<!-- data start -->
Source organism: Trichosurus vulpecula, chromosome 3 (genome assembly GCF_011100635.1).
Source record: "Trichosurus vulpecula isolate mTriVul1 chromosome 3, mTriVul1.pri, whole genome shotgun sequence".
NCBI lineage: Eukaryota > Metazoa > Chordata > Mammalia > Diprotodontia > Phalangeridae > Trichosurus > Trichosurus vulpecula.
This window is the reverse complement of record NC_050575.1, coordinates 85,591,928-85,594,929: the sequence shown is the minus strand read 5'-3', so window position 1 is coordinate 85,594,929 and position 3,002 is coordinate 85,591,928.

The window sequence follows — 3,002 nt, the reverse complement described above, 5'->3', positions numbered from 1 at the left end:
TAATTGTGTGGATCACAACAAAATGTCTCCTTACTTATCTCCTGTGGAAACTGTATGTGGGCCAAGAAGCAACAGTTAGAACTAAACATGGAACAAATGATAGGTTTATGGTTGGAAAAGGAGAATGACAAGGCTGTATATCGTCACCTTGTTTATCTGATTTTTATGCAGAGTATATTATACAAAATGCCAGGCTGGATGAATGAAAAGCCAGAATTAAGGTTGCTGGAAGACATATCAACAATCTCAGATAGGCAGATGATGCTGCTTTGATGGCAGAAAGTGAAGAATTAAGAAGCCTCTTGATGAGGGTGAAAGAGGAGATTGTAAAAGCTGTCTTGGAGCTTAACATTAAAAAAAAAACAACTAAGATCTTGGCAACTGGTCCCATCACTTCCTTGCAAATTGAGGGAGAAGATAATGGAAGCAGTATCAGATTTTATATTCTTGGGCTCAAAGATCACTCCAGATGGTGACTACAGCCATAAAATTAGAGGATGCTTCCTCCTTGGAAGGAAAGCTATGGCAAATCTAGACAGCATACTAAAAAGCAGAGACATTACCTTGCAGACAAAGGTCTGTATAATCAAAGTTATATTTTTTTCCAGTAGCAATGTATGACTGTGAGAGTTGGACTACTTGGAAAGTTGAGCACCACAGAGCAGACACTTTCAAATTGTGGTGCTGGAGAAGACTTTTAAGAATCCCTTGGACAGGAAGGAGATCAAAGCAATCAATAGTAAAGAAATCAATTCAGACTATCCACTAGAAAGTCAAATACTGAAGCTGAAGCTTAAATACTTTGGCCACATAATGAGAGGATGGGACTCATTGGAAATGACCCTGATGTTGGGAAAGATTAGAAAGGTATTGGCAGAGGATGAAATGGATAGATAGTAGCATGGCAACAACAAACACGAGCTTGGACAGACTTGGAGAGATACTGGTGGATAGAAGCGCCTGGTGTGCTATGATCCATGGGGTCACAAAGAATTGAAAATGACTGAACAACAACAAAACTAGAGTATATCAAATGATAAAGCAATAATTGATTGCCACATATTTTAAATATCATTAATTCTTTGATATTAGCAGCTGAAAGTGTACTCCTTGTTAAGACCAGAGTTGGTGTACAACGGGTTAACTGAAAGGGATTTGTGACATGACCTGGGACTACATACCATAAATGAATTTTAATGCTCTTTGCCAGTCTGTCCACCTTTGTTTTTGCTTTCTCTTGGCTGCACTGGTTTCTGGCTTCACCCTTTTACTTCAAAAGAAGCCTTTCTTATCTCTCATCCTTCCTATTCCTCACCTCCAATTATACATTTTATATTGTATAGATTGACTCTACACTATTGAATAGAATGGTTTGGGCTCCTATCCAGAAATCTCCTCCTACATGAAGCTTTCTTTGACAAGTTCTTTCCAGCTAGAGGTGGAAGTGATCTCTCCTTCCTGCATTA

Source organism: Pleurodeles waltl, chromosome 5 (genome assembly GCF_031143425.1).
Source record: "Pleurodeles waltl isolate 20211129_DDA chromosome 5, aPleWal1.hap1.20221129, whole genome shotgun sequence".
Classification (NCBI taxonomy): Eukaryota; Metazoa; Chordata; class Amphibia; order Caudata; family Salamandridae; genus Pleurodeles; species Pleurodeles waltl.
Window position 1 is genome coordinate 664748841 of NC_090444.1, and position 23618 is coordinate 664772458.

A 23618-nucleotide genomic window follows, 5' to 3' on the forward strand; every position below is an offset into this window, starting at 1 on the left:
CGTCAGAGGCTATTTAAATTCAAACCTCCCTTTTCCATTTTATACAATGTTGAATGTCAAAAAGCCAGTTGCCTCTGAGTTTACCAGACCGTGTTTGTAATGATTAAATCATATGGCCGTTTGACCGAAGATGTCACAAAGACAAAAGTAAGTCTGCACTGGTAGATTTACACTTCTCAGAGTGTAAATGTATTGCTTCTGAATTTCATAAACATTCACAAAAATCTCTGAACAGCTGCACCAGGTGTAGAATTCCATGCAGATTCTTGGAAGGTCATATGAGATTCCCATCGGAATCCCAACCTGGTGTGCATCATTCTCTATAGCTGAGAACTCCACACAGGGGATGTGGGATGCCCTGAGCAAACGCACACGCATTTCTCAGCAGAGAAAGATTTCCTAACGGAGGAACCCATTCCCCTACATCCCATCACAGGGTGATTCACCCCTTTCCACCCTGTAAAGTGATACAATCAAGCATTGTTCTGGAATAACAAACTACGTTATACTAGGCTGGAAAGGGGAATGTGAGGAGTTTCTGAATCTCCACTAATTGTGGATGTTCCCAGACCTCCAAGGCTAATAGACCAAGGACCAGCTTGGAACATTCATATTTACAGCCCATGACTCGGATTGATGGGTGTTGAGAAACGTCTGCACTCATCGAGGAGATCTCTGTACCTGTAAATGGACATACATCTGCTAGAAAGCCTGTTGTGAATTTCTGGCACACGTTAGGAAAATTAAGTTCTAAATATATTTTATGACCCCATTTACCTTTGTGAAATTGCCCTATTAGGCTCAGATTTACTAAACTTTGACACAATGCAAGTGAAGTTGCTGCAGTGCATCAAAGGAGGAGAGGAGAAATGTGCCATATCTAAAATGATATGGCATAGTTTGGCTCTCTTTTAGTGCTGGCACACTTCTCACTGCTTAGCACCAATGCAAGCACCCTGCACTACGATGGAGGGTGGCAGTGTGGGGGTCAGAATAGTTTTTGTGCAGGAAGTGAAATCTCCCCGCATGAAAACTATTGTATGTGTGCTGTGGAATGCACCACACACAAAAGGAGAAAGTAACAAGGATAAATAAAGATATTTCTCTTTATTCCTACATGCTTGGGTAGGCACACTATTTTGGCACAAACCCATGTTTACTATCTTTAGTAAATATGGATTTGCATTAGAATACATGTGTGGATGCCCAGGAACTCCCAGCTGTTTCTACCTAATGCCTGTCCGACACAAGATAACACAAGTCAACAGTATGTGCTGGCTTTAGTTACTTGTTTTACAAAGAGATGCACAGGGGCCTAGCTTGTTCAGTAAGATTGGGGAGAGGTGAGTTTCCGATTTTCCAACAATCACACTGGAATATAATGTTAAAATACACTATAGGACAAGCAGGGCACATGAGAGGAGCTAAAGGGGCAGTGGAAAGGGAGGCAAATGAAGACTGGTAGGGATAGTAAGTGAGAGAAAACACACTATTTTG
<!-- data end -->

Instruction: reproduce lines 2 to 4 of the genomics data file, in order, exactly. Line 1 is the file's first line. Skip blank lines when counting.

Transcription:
Source record: "Trichosurus vulpecula isolate mTriVul1 chromosome 3, mTriVul1.pri, whole genome shotgun sequence".
NCBI lineage: Eukaryota > Metazoa > Chordata > Mammalia > Diprotodontia > Phalangeridae > Trichosurus > Trichosurus vulpecula.
This window is the reverse complement of record NC_050575.1, coordinates 85,591,928-85,594,929: the sequence shown is the minus strand read 5'-3', so window position 1 is coordinate 85,594,929 and position 3,002 is coordinate 85,591,928.